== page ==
September 22, 2008 at 2:57 pm 4 comments

Back in June I was out in a rural area, and spied a very interesting and beautiful plant growing wild by the side of the road:

I didn’t know what it was, but I liked it (and the butterflies seemed  to too), so I took some pictures and sent inquires off to a few Virginia agriculture/native plants people, all of whom were nice enough to respond that I had stumbled upon common milkweed, a native perrenial plant and favored food of Monarch butterflies.  A little more research, and I discovered that native Americans used to make cord from the baste (stem) fibers, and use the fluff that forms in the seedpods as insulation.  This same fluff was used to fill life jackets during WWI, and there is a budding milkweed industry in the midwest.  Wow!  But the main thing I thought was — I bet I can spin what’s going to develop in those pods!

So… it’s September, and I return to that little stand of milkweed.  I was so excited to find that it was still  there — no road crews had sheared it down, nor had anything else disturbed the pods, which were now fully grown.  I found one that was dry and cracked it open:

Isn’t that BEAUTIFUL!  Yes!  I want some of that!  So I picked what pods I could reach from the edge of the road, and brought them home to finish drying.  The outer hulls were turning yellow and felt hollow and light, so I figured it was time to get them before something happened to them.  Here’s my harvest:

Just enough to experiment with — but think of all those seeds!  I’m sure I’ll be able to find a corner of my yard to plant in milkweed for future years.  Right now, those pods are in my dehydrator drying.  I’ve done some more searching, and sources recommend mixing the fluff (or “silk”) in the pod with wool for spinning, but apparently the fibers in the stem (baste) are longer and can be spun on their own once the stems are “retted” either naturally or by boiling in a lye/water solution(?!).  I might have to try that sometime too.  But for now, take a peek at my pods as they head off to dry… and keep watch for a future post about what I do with the fluff!


Entry filed under: HANDSPINNING, OTHER FIBER FUN. Tags: , , , , , , , .

Gimmee a Reaction to this! Cookin’ Up Some “Indian Corn”

4 Comments Add your own

  • 1. Jennifer  |  September 23, 2008 at 4:41 pm

    What an informative blog! Great quality pictures too. How did you get sunflower seeds? The birds eat mine on the plant. Let us know how planting the milkweed goes.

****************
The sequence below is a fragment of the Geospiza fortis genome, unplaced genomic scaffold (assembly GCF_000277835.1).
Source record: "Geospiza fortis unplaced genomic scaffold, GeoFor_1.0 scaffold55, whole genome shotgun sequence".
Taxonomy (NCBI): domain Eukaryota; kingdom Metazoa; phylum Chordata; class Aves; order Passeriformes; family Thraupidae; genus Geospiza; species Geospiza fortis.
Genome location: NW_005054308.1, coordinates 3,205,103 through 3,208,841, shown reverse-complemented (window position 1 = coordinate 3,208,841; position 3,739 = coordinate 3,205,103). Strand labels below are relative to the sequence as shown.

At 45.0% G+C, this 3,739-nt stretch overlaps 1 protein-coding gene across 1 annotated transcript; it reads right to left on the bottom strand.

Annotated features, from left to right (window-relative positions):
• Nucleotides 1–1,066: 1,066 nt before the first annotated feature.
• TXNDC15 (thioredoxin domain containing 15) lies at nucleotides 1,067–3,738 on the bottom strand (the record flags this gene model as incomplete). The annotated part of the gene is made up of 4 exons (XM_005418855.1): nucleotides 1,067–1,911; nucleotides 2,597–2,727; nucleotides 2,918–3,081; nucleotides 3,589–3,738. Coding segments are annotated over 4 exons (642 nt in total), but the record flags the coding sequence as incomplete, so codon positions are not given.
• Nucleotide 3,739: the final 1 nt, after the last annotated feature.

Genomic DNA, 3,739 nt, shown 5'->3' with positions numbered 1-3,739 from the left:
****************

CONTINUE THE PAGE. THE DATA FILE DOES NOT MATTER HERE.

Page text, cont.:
• 2. ann  |  November 19, 2008 at 8:24 pm

    Hey- You and I were walking in parallel fields this summer… I took pictures of the same plant and decided to research it later in the colder months. You rule. Let me know how the spinning goes! I really loved the history of its uses. Way to go, Melissa!- your bud- Ann

  • 3. Sarah Skeen  |  November 22, 2008 at 9:39 pm

    I can’t wait to see what you do with this! I’ve been obsessed with milkweed because I raise Monarchs and always wondered if anyone used the silky soft fluff for anything.

  • 4. LunarAwe  |  April 10, 2009 at 12:15 pm

    So did you ever spin with your milkweed? It turns out you can! I researched this last fall since I have been a long and devoted drooler over the possibilities of spinning milkweed. Turns out it is very spinnable, but needs to be blended with other fibers because the resulting yarn is too brittle when spun by itself. It needs at least 40% wool to make a useable yarn. So far I have carded a bit into wool and it is so lovely! I also hear that when dyeing the mica in the fibers prevents dye pick up so you get shiny silver bits in the mix when this is spun with light fibers and then dyed. Good luck!


Leave a Reply

Fill in your details below or click an icon to log in: Logo

You are commenting using your account. Log Out /  Change )

Google+ photo

You are commenting using your Google+ account. Log Out /  Change )

Twitter picture

You are commenting using your Twitter account. Log Out /  Change )

Facebook photo

You are commenting using your Facebook account. Log Out /  Change )


Connecting to %s

Trackback this post  |  Subscribe to the comments via RSS Feed

Flickr Photos

Other Posts

Blog Stats

  • 161,245 hits
Knitting Bloggers
Powered By Ringsurf Powered by WebRing.
This site is a member of WebRing.
To browse visit Here.

%d bloggers like this: